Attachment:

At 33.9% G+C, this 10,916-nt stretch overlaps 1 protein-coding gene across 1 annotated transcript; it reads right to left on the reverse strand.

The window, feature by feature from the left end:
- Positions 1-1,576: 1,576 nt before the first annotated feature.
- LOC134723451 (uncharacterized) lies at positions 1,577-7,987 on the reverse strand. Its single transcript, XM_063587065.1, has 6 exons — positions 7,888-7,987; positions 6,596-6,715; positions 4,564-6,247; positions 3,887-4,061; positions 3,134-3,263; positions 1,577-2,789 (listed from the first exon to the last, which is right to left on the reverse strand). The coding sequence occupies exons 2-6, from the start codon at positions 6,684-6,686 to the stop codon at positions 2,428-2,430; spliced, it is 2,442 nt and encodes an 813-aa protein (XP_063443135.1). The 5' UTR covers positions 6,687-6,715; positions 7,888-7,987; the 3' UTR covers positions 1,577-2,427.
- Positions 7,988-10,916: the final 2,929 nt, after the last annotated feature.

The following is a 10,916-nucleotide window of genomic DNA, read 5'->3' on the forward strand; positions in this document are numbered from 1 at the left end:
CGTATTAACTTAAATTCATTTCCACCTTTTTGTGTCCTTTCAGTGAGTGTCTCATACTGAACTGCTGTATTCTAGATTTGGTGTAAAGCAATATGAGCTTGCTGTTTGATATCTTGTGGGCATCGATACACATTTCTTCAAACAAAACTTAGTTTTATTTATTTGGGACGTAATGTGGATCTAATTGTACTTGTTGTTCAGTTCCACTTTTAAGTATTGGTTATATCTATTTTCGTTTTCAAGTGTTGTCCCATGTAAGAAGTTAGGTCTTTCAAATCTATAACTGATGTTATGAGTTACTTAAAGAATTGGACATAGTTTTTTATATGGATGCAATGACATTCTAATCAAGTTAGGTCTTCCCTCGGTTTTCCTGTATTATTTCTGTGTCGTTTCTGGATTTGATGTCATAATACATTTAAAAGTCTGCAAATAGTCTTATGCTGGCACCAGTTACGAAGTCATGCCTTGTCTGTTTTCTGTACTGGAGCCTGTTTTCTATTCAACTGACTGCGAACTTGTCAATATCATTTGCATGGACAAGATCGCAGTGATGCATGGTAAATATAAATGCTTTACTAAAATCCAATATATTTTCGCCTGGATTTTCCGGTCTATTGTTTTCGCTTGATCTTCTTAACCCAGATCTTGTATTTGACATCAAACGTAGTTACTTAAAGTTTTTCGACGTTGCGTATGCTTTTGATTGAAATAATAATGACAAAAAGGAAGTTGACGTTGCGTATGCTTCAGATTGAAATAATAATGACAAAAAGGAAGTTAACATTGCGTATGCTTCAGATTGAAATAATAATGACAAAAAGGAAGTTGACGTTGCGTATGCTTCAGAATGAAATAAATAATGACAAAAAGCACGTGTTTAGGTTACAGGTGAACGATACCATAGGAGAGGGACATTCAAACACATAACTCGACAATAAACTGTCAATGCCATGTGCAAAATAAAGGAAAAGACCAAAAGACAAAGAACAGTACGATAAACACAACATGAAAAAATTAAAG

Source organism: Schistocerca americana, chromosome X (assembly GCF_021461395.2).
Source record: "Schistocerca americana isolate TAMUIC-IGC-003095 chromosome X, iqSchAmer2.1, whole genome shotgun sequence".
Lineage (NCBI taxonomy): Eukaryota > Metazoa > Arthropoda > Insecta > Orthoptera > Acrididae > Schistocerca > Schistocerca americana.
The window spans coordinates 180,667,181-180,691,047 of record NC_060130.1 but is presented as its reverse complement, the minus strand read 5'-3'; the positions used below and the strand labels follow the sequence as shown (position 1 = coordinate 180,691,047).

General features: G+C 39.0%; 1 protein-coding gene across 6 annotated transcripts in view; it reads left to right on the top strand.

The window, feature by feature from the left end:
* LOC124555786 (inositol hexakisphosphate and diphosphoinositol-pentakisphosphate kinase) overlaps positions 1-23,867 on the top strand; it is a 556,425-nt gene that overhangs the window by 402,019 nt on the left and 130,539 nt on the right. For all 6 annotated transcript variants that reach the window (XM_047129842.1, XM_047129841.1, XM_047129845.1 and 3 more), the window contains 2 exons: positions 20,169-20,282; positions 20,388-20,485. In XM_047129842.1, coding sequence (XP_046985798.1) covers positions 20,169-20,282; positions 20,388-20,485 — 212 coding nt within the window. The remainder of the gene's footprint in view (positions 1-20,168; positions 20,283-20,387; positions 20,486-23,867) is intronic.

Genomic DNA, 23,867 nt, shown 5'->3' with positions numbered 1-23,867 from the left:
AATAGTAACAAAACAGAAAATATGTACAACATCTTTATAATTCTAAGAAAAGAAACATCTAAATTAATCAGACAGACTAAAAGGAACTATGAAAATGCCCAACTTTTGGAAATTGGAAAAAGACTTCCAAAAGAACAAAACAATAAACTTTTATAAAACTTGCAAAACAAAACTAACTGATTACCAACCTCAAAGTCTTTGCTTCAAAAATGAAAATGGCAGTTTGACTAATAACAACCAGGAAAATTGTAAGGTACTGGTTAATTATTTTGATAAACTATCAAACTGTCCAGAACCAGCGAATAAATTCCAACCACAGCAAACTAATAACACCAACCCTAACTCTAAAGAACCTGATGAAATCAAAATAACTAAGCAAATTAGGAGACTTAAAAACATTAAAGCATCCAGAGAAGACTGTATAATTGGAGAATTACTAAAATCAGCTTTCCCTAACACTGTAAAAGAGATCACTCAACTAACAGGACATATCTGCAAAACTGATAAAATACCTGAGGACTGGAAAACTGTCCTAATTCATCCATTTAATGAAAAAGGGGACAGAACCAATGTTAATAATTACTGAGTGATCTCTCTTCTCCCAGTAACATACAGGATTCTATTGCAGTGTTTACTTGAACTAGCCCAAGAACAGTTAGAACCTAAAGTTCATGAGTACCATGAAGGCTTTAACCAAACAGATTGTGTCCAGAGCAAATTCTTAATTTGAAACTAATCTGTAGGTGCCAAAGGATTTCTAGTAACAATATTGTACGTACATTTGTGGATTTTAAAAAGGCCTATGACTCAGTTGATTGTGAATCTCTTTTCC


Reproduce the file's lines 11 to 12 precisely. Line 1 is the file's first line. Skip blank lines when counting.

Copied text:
The window spans coordinates 180,667,181-180,691,047 of record NC_060130.1 but is presented as its reverse complement, the minus strand read 5'-3'; the positions used below and the strand labels follow the sequence as shown (position 1 = coordinate 180,691,047).

General features: G+C 39.0%; 1 protein-coding gene across 6 annotated transcripts in view; it reads left to right on the top strand.